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Saratoga unveils track improvements
Two days before opening day at the Saratoga Racetrack, NYRA officials showed off improvements made for this year and talked about finances.
CEO and President Chris Kay said NYRA has three main goals this year, to improve the experience for guests, improve the quality of the races and to develop a sustainable business plan.
This year, general admission is going up at the track. Grandstand tickets will be $5 instead of $3. Clubhouse tickets will be $8 instead of $5. Season passes have decreased in price. A grandstand season pass is now $30. A clubhouse season pass is now $50.
NYRA said its season ticket price sales have jumped up. Last year NYRA sold about 1,400 season passes. So far this year, it has sold more than 4,630. One track guest told CBS 6 she bought a season pass because it made more sense financially with general admission going up.
"You pay far more for a hotel room, you pay far more for your dinner at night than you do for the ticket to come in and enjoy the full day," said Kay.
He said he doesn't think the price change will impact attendance. He said Wednesday that prices haven't gone up since 2005, but costs for the track have.
Kay said that for thirteen years, NYRA operated in a deficit, including 2013. The goal is to turn that around. Ticket costs are a fraction of the solution.
"What we did last November was to try to look at our business and say how can we cut certain costs and increase certain revenue," he said.
He said NYRA cut jobs and negotiated a tough contract with simulcast to try and cut costs. To boost revenue, he said NYRA is focused on creating bigger events.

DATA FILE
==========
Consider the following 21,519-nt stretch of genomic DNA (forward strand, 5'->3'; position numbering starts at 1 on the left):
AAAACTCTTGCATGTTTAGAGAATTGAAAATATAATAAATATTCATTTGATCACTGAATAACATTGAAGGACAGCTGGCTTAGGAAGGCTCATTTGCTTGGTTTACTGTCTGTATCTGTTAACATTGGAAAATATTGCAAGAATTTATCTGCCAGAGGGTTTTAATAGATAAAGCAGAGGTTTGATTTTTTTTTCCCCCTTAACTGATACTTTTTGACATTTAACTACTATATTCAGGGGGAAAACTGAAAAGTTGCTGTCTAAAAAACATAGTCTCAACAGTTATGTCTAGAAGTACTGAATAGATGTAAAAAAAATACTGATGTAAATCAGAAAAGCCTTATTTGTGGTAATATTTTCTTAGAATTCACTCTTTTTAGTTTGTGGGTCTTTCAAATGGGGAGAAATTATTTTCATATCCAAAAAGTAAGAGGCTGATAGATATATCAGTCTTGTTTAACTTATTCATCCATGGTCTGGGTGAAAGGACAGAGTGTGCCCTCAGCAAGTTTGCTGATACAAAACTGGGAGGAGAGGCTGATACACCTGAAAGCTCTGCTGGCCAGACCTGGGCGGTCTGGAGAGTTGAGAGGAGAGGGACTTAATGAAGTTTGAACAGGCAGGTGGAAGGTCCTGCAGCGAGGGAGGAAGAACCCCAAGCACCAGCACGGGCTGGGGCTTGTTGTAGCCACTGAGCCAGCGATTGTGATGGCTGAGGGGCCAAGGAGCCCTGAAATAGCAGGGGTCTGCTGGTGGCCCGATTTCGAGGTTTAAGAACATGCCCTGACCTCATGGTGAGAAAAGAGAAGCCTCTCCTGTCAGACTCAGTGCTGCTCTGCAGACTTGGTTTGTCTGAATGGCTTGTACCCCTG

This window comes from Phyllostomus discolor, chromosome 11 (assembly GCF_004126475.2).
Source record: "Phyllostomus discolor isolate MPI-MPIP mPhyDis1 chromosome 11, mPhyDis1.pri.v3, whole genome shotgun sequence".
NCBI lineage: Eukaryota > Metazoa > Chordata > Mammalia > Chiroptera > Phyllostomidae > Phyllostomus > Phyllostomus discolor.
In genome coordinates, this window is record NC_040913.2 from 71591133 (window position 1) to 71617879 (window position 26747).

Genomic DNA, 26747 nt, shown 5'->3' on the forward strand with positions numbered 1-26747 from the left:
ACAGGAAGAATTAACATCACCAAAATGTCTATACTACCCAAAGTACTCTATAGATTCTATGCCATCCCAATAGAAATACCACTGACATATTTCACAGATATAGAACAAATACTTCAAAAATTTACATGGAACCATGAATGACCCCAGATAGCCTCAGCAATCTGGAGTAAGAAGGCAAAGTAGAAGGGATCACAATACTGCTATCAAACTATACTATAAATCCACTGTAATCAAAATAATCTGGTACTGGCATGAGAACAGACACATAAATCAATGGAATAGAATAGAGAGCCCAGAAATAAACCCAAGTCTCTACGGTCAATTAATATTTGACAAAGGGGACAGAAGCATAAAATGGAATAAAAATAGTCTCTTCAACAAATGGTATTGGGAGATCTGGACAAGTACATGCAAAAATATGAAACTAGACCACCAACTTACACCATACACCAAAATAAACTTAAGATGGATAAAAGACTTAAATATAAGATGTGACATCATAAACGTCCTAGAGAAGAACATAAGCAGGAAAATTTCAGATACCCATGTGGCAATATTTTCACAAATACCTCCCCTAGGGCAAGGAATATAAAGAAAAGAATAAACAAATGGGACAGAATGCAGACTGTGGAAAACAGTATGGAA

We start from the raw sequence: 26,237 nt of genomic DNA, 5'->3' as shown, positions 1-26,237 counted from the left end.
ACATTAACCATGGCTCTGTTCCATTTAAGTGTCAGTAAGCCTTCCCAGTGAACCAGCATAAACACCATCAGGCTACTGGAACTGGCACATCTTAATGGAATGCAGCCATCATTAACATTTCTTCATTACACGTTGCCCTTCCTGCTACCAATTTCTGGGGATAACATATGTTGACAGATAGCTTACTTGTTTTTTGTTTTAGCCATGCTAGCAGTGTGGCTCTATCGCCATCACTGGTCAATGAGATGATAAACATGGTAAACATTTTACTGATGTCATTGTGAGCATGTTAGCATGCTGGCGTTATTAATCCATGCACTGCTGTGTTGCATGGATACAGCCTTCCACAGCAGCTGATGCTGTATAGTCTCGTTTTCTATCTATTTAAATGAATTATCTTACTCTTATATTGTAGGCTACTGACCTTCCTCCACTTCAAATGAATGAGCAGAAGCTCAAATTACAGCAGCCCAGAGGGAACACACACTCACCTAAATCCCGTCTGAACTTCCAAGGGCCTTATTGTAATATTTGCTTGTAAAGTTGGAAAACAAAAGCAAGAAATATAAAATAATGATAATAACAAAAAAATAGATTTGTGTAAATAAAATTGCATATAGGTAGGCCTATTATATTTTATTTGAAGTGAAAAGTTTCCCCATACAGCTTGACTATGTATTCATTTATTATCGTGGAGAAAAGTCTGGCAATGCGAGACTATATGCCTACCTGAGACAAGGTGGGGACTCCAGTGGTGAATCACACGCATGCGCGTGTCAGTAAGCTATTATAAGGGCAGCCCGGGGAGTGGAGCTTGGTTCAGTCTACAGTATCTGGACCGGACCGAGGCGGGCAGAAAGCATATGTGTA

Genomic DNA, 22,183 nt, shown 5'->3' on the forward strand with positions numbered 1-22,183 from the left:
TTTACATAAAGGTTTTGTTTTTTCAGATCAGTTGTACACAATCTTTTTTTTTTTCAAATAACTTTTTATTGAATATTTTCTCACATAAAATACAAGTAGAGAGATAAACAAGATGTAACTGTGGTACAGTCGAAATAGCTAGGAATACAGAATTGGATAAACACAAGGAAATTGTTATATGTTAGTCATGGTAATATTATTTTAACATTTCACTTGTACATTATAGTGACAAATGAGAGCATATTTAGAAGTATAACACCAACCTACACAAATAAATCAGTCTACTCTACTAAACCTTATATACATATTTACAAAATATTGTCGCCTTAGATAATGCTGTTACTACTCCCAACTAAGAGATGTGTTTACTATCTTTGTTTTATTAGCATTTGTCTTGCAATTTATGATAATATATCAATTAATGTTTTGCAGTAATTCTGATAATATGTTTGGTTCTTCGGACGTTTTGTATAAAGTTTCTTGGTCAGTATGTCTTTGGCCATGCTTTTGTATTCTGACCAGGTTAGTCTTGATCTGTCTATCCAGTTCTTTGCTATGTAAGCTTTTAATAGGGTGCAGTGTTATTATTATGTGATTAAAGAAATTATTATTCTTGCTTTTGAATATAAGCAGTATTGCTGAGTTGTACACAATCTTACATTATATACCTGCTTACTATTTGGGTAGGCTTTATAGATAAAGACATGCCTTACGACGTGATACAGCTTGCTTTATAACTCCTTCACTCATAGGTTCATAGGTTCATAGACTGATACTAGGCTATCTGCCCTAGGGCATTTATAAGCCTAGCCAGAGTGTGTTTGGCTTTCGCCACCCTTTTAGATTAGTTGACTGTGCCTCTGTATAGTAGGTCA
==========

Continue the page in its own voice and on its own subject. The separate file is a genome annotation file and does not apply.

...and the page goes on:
"We're going to stay with the theme of trying to create big days and get people out here and handle more money and put our best foot forward on those big days," said Martin Panza, Senior Vice President of Racing Operations for NYRA.
Panza said NYRA is also focusing on fewer races, but a larger field. It's working to make the races better. A new safety official has been hired to focus on the horses and much sure all the rules are being followed and that the equine athletes are being well cared for.
Kay said that moving forward, the goal is to create a business plan where racino money is only used to grow business.
He said that he knows the changes, may not pay off right away. He said the plan to have fewer races, but bigger races, may mean less revenue. But he said NYRA expects to have a budget surplus in 2014 and 2015.
NYRA has also made several upgrades at the track for guest.
Kay said NYRA has installed hundreds of new high definition TV's so people can see the races and the horses better. He said it cost about $2 million, but he said track visitors asked for the upgrade.
"I said what can we do to make it better? And the number one answer was, 'well these TV sets are a bit old,'" said Kay.
NYRA also installed a new audio system and more wi-fi. It expanded the children's play area and added 100 new picnic tables.
Alongside the track, NYRA said it installed new high definition video boards and expanded the winner's circle.